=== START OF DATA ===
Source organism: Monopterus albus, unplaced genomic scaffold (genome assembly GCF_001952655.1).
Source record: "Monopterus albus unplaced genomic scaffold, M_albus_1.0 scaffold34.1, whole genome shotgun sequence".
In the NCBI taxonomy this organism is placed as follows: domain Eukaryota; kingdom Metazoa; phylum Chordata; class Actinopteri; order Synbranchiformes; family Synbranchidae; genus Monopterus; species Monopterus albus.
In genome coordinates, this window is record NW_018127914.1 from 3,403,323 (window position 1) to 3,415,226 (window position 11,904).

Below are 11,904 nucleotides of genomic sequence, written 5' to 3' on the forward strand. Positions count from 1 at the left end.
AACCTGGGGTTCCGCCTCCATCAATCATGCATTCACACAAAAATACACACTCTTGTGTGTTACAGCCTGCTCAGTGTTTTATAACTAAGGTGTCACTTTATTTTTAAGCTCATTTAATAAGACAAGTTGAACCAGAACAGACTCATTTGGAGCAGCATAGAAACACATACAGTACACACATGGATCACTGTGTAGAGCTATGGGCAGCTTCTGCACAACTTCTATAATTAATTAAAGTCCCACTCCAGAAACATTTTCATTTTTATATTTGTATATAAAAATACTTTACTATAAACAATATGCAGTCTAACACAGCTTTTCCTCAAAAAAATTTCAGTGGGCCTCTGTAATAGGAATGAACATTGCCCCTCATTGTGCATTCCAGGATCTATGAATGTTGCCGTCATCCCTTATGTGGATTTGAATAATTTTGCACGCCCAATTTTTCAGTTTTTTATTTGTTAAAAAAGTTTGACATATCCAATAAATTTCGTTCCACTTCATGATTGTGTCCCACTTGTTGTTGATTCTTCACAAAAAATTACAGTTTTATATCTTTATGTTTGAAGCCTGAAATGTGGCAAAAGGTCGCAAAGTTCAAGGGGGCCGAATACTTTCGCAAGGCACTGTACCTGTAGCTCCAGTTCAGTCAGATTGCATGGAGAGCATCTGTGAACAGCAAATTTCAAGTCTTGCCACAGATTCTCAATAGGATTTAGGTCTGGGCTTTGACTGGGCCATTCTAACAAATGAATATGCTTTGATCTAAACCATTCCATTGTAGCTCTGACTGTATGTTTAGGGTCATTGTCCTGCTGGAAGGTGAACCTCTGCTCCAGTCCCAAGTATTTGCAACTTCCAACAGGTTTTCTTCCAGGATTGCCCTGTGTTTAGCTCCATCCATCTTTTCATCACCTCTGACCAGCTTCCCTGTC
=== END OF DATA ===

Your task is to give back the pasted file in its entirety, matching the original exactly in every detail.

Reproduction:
Source organism: Monopterus albus, unplaced genomic scaffold (genome assembly GCF_001952655.1).
Source record: "Monopterus albus unplaced genomic scaffold, M_albus_1.0 scaffold34.1, whole genome shotgun sequence".
In the NCBI taxonomy this organism is placed as follows: domain Eukaryota; kingdom Metazoa; phylum Chordata; class Actinopteri; order Synbranchiformes; family Synbranchidae; genus Monopterus; species Monopterus albus.
In genome coordinates, this window is record NW_018127914.1 from 3,403,323 (window position 1) to 3,415,226 (window position 11,904).

Below are 11,904 nucleotides of genomic sequence, written 5' to 3' on the forward strand. Positions count from 1 at the left end.
AACCTGGGGTTCCGCCTCCATCAATCATGCATTCACACAAAAATACACACTCTTGTGTGTTACAGCCTGCTCAGTGTTTTATAACTAAGGTGTCACTTTATTTTTAAGCTCATTTAATAAGACAAGTTGAACCAGAACAGACTCATTTGGAGCAGCATAGAAACACATACAGTACACACATGGATCACTGTGTAGAGCTATGGGCAGCTTCTGCACAACTTCTATAATTAATTAAAGTCCCACTCCAGAAACATTTTCATTTTTATATTTGTATATAAAAATACTTTACTATAAACAATATGCAGTCTAACACAGCTTTTCCTCAAAAAAATTTCAGTGGGCCTCTGTAATAGGAATGAACATTGCCCCTCATTGTGCATTCCAGGATCTATGAATGTTGCCGTCATCCCTTATGTGGATTTGAATAATTTTGCACGCCCAATTTTTCAGTTTTTTATTTGTTAAAAAAGTTTGACATATCCAATAAATTTCGTTCCACTTCATGATTGTGTCCCACTTGTTGTTGATTCTTCACAAAAAATTACAGTTTTATATCTTTATGTTTGAAGCCTGAAATGTGGCAAAAGGTCGCAAAGTTCAAGGGGGCCGAATACTTTCGCAAGGCACTGTACCTGTAGCTCCAGTTCAGTCAGATTGCATGGAGAGCATCTGTGAACAGCAAATTTCAAGTCTTGCCACAGATTCTCAATAGGATTTAGGTCTGGGCTTTGACTGGGCCATTCTAACAAATGAATATGCTTTGATCTAAACCATTCCATTGTAGCTCTGACTGTATGTTTAGGGTCATTGTCCTGCTGGAAGGTGAACCTCTGCTCCAGTCCCAAGTATTTGCAACTTCCAACAGGTTTTCTTCCAGGATTGCCCTGTGTTTAGCTCCATCCATCTTTTCATCACCTCTGACCAGCTTCCCTGTC